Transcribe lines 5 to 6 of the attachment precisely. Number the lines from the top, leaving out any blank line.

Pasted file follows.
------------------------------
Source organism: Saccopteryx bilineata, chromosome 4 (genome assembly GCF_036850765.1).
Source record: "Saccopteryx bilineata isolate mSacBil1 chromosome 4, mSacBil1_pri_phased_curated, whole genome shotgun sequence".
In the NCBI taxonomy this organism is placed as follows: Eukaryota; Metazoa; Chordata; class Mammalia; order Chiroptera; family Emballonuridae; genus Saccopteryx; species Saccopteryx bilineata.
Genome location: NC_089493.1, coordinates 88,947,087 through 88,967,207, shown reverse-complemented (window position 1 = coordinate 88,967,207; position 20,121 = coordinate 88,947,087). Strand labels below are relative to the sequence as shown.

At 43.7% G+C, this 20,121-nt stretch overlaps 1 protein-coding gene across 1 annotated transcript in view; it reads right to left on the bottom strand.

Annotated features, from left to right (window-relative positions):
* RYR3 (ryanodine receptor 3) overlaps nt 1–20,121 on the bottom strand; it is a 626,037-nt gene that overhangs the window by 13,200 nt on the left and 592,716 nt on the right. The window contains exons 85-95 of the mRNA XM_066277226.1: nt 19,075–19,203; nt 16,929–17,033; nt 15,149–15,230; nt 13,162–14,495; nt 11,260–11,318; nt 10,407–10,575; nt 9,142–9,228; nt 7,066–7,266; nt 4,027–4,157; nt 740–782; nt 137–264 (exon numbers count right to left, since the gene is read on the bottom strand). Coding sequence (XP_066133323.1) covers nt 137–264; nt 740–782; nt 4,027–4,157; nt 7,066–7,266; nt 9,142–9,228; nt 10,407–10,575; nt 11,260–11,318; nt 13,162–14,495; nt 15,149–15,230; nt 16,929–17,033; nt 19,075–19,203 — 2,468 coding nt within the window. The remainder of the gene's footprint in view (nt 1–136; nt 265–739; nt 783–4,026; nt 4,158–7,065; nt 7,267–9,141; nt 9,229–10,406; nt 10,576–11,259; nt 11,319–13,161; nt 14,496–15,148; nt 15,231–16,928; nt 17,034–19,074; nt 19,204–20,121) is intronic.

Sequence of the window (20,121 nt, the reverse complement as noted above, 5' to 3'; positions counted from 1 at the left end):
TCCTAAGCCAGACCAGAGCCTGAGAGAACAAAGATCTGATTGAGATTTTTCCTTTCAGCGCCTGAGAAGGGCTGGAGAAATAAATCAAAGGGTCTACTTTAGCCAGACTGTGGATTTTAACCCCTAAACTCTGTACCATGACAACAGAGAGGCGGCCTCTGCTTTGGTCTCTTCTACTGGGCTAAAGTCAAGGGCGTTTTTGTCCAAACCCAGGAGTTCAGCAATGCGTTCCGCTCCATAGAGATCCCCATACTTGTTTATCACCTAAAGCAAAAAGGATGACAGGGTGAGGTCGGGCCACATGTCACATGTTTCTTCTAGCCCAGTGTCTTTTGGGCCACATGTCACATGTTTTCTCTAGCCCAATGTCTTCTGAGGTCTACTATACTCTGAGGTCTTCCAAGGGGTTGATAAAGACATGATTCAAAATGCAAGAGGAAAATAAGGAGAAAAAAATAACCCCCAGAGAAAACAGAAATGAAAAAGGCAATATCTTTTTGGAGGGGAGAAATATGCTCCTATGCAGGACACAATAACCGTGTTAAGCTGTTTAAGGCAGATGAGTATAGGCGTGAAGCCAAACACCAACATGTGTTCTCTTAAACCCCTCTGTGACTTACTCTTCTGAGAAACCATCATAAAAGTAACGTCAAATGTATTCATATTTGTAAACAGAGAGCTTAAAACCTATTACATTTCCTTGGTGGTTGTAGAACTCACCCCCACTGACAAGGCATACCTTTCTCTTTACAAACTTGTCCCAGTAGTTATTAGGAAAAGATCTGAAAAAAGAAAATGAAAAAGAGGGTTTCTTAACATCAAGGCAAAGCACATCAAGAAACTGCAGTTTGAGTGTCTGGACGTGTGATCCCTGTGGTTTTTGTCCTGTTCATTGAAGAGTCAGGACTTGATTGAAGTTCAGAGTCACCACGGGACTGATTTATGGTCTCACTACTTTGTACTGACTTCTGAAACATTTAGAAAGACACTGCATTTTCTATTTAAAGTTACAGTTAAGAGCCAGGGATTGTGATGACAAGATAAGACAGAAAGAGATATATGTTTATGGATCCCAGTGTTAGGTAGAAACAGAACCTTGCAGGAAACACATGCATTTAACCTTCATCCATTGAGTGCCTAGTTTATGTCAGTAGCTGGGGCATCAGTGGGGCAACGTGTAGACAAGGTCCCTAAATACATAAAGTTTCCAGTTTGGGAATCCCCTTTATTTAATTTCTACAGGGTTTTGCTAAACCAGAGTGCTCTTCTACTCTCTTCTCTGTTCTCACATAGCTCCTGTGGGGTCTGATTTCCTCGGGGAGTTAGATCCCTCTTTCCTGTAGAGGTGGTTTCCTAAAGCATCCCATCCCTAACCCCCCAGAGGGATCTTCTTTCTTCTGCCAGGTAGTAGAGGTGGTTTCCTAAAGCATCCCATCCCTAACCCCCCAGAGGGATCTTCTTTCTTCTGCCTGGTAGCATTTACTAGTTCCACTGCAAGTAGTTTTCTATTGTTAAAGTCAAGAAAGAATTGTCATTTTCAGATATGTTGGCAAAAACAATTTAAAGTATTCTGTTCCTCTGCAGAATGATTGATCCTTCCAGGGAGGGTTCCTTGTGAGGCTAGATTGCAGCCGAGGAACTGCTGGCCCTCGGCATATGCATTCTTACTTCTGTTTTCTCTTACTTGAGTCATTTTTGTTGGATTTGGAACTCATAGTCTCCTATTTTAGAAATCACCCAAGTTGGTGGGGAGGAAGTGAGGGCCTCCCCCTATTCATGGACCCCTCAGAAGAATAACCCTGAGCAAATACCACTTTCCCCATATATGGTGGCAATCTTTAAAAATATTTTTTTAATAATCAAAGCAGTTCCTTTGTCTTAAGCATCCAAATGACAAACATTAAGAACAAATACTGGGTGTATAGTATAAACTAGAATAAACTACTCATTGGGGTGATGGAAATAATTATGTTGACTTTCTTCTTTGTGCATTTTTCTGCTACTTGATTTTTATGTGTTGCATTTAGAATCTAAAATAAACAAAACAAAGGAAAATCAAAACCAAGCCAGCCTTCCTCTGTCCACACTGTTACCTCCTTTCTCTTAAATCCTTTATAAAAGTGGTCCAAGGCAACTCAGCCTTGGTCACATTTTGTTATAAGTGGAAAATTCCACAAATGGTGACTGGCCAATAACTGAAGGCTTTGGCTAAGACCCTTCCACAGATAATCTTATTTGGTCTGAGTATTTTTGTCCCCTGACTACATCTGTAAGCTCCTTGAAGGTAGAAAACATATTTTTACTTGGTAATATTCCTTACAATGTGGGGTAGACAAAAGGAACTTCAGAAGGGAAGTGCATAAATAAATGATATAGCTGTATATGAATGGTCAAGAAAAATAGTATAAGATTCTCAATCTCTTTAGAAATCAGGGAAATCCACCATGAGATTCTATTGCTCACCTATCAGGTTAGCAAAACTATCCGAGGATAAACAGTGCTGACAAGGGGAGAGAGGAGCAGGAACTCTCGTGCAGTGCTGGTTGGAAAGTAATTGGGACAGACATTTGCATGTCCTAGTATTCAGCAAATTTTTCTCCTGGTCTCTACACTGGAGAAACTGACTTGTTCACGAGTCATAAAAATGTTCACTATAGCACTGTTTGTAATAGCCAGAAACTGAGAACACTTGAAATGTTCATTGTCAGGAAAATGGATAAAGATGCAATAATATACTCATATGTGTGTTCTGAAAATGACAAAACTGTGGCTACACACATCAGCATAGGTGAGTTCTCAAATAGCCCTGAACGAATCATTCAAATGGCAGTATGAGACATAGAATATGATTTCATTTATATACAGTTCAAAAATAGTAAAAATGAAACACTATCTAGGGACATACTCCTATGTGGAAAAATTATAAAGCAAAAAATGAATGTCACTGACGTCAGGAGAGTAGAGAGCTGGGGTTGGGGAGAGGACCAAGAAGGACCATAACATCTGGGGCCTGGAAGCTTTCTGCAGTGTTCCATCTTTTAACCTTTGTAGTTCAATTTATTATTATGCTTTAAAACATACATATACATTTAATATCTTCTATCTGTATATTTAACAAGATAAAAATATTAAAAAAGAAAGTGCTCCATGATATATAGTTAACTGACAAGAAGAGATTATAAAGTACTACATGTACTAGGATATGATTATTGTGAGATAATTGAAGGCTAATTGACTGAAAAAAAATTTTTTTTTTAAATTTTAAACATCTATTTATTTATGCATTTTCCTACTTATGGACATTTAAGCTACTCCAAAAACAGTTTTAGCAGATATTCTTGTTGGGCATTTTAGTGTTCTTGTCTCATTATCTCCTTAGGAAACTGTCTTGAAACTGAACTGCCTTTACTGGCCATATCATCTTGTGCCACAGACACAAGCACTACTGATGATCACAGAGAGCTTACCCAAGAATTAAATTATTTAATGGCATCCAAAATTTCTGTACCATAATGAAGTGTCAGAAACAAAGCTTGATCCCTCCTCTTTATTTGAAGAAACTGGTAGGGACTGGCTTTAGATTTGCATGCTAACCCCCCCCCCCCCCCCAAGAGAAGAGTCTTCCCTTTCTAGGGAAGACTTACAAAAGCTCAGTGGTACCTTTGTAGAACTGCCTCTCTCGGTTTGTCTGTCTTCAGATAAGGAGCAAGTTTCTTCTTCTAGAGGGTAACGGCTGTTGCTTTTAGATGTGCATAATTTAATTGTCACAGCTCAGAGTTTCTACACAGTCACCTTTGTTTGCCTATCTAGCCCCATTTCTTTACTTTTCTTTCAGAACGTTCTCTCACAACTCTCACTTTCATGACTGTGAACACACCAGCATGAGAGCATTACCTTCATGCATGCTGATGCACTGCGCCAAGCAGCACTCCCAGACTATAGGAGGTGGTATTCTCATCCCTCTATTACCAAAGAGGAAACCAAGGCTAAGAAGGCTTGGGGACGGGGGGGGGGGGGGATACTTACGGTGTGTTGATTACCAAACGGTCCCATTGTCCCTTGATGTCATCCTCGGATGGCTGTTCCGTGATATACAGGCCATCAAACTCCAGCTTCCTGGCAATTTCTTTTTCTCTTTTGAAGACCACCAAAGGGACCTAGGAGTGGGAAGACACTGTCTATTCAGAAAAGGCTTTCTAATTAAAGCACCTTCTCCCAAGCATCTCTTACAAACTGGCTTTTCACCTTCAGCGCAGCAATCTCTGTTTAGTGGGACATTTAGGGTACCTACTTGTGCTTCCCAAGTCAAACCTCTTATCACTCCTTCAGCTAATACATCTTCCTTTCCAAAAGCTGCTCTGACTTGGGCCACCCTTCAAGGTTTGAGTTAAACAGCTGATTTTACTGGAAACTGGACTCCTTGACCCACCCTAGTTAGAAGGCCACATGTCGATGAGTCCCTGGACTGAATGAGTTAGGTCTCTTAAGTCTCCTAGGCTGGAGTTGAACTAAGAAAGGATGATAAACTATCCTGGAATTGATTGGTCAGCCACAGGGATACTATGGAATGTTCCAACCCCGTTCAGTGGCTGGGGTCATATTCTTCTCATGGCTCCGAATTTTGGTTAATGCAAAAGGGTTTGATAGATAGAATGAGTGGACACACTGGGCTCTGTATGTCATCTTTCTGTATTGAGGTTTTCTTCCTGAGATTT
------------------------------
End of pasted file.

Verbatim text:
At 43.7% G+C, this 20,121-nt stretch overlaps 1 protein-coding gene across 1 annotated transcript in view; it reads right to left on the bottom strand.

Annotated features, from left to right (window-relative positions):